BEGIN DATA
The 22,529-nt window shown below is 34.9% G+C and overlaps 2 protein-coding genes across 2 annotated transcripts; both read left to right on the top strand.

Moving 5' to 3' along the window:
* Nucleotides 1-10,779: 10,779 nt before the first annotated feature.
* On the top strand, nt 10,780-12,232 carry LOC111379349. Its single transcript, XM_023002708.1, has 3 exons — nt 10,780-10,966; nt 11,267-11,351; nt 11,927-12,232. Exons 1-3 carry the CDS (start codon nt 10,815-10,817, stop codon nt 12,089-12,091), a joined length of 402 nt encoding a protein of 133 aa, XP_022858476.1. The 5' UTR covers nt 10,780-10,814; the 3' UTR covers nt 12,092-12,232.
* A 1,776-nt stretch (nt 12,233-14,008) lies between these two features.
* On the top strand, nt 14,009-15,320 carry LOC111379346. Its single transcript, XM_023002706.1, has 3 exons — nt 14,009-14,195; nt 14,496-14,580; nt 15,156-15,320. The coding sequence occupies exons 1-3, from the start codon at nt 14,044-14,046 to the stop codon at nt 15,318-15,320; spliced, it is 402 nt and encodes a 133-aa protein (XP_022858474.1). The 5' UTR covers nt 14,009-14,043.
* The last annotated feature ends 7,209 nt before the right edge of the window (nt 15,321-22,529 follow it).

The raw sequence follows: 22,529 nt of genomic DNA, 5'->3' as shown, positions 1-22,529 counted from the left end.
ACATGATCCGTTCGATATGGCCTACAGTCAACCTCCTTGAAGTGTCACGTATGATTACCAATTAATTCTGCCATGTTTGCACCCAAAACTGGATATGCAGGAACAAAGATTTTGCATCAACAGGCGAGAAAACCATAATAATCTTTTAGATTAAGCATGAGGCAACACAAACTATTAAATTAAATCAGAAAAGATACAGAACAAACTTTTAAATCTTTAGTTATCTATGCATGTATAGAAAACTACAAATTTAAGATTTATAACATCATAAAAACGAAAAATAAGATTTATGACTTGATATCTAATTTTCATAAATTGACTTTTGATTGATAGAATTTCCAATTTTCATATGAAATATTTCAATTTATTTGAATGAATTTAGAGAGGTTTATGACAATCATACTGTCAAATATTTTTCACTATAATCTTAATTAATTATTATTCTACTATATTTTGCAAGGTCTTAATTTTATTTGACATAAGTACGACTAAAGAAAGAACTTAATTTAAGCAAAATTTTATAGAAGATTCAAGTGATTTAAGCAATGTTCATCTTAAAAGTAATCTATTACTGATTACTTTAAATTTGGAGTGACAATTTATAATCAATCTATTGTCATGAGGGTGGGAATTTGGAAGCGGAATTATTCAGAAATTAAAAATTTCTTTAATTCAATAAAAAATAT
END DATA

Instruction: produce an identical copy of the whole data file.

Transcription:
The 22,529-nt window shown below is 34.9% G+C and overlaps 2 protein-coding genes across 2 annotated transcripts; both read left to right on the top strand.

Moving 5' to 3' along the window:
* Nucleotides 1-10,779: 10,779 nt before the first annotated feature.
* On the top strand, nt 10,780-12,232 carry LOC111379349. Its single transcript, XM_023002708.1, has 3 exons — nt 10,780-10,966; nt 11,267-11,351; nt 11,927-12,232. Exons 1-3 carry the CDS (start codon nt 10,815-10,817, stop codon nt 12,089-12,091), a joined length of 402 nt encoding a protein of 133 aa, XP_022858476.1. The 5' UTR covers nt 10,780-10,814; the 3' UTR covers nt 12,092-12,232.
* A 1,776-nt stretch (nt 12,233-14,008) lies between these two features.
* On the top strand, nt 14,009-15,320 carry LOC111379346. Its single transcript, XM_023002706.1, has 3 exons — nt 14,009-14,195; nt 14,496-14,580; nt 15,156-15,320. The coding sequence occupies exons 1-3, from the start codon at nt 14,044-14,046 to the stop codon at nt 15,318-15,320; spliced, it is 402 nt and encodes a 133-aa protein (XP_022858474.1). The 5' UTR covers nt 14,009-14,043.
* The last annotated feature ends 7,209 nt before the right edge of the window (nt 15,321-22,529 follow it).

The raw sequence follows: 22,529 nt of genomic DNA, 5'->3' as shown, positions 1-22,529 counted from the left end.
ACATGATCCGTTCGATATGGCCTACAGTCAACCTCCTTGAAGTGTCACGTATGATTACCAATTAATTCTGCCATGTTTGCACCCAAAACTGGATATGCAGGAACAAAGATTTTGCATCAACAGGCGAGAAAACCATAATAATCTTTTAGATTAAGCATGAGGCAACACAAACTATTAAATTAAATCAGAAAAGATACAGAACAAACTTTTAAATCTTTAGTTATCTATGCATGTATAGAAAACTACAAATTTAAGATTTATAACATCATAAAAACGAAAAATAAGATTTATGACTTGATATCTAATTTTCATAAATTGACTTTTGATTGATAGAATTTCCAATTTTCATATGAAATATTTCAATTTATTTGAATGAATTTAGAGAGGTTTATGACAATCATACTGTCAAATATTTTTCACTATAATCTTAATTAATTATTATTCTACTATATTTTGCAAGGTCTTAATTTTATTTGACATAAGTACGACTAAAGAAAGAACTTAATTTAAGCAAAATTTTATAGAAGATTCAAGTGATTTAAGCAATGTTCATCTTAAAAGTAATCTATTACTGATTACTTTAAATTTGGAGTGACAATTTATAATCAATCTATTGTCATGAGGGTGGGAATTTGGAAGCGGAATTATTCAGAAATTAAAAATTTCTTTAATTCAATAAAAAATAT